It is important to note that, given the large number of sites used from the NRFA in this study, no consideration has been made here for the role of anthropogenic influence on catchment response. We acknowledge here that, depending on the way in which river management regimes are applied, water resources frequencies may be altered or compounded by anthropogenic influences. However, it is expected that, in the majority of cases, these influences (e.g. effluent discharge or managed streamflow regimes) may produce a noise within the frequency spectra of streamflow, but not impart a systematic periodicity. Furthermore, while studies have detected the influence of climate-induced abstraction (Wendt et al., 2020; Gurdak, 2017), these influences have generally been small in comparison with the driving drought anomalies. As such, we expect anthropogenic influences to have a minimal effect on the findings of this study. It is suggested that the role of anthropogenic influences on UK water resources frequency spectra be investigated as part of future research.
Additionally, while this study focuses on UK water resources, 132 of the 136 groundwater boreholes used are located in England with the majority of them situated within the Chalk. While this skew does not affect the findings of this paper, it is important to note that broad-scale multiannual periodicities of groundwater resources in Wales, Northern Ireland or Scotland have not been assessed here.
Rust et al. (2018) set out a conceptual model for how multiannual modulations of water resources due to the NAO may provide a system for improving water resource forecasts and management regimes. This model highlights the need for a systematic understanding of how multiannual periodicities affect water resources over time, including temporal lags and amplitude modulation between the NAO and water resources. We demonstrate that the degree to which the NAO's 7.5-year periodicity has modulated historical water resources is of a similar order of magnitude to the estimated impacts on water resource variables from climate change projections. These results further show the importance of including the influence of multiannual NAO periodicities on water resources in the understanding of future drought, as they have the potential to affect the required management regime for certain resources in climate change scenarios. However, we also show that there are notable non-stationarities in NAO periodicities over time and their relationship with water resource response, for which there is limited systematic understanding in existing hydroclimate literature.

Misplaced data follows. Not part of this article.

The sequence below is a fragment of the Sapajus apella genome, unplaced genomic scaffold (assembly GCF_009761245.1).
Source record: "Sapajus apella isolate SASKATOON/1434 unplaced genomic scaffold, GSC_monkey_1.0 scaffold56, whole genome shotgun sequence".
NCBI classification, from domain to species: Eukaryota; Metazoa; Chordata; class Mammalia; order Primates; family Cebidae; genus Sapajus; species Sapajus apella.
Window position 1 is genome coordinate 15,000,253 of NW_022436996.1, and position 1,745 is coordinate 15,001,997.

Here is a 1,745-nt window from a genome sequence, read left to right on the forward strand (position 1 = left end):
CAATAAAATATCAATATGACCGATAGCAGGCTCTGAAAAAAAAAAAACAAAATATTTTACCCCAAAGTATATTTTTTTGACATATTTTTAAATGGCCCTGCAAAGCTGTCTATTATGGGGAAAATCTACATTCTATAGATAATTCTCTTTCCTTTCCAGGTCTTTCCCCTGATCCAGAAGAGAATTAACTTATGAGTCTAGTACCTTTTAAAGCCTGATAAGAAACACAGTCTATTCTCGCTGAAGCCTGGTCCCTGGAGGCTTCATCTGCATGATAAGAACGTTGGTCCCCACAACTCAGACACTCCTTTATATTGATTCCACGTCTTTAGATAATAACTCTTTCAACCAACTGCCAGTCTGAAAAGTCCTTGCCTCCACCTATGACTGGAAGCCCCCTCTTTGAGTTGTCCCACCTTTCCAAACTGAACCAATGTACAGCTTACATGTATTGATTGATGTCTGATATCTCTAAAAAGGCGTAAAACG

This paper assesses the utility of the relationship between the NAO and water resources, at multiannual periodicities, for improving preparedness of water resource drought in Europe. We review this relationship in the context of non-stationary dynamics within the NAO and its control on UK meteorological variables, as well as its potential impact on water resources in climate change scenarios. We provide new evidence for the time–frequency relationship between the NAO and water resources in western Europe showing that a widespread 7.5-year periodicity, which predominates the multiannual frequency structure of many European water resources, is the result of a non-stationary control from the NAO between approximately 1970 and 2020. Furthermore, we show that known non-stationarities of the relationship sign between the NAOI and European rainfall at the annual scale are present in water resources at multiannual scales. A current lack of systematic understanding of both these forms of non-stationarity, in existing atmospheric or meteorological literature, is a considerable barrier to the application of this multiannual relationship for improving preparedness for future water resource drought. However, we also show that the degree of modulation from multiannual NAO periodicities on water resources can be comparable to modulations from a worst-case climate change scenario. As such, multiannual periodicities offer a valuable explanatory variable for ongoing water resource behaviour that has the potential to heavily impact the required management regimes for individual resources in climate change scenarios. Therefore, we highlight knowledge gaps in atmospheric research (e.g. the ability of climate models to simulate NAO non-stationarities) that need to be addressed in order for multiannual NAO periodicities to be used in improving early warning systems or improving preparedness for water resource drought.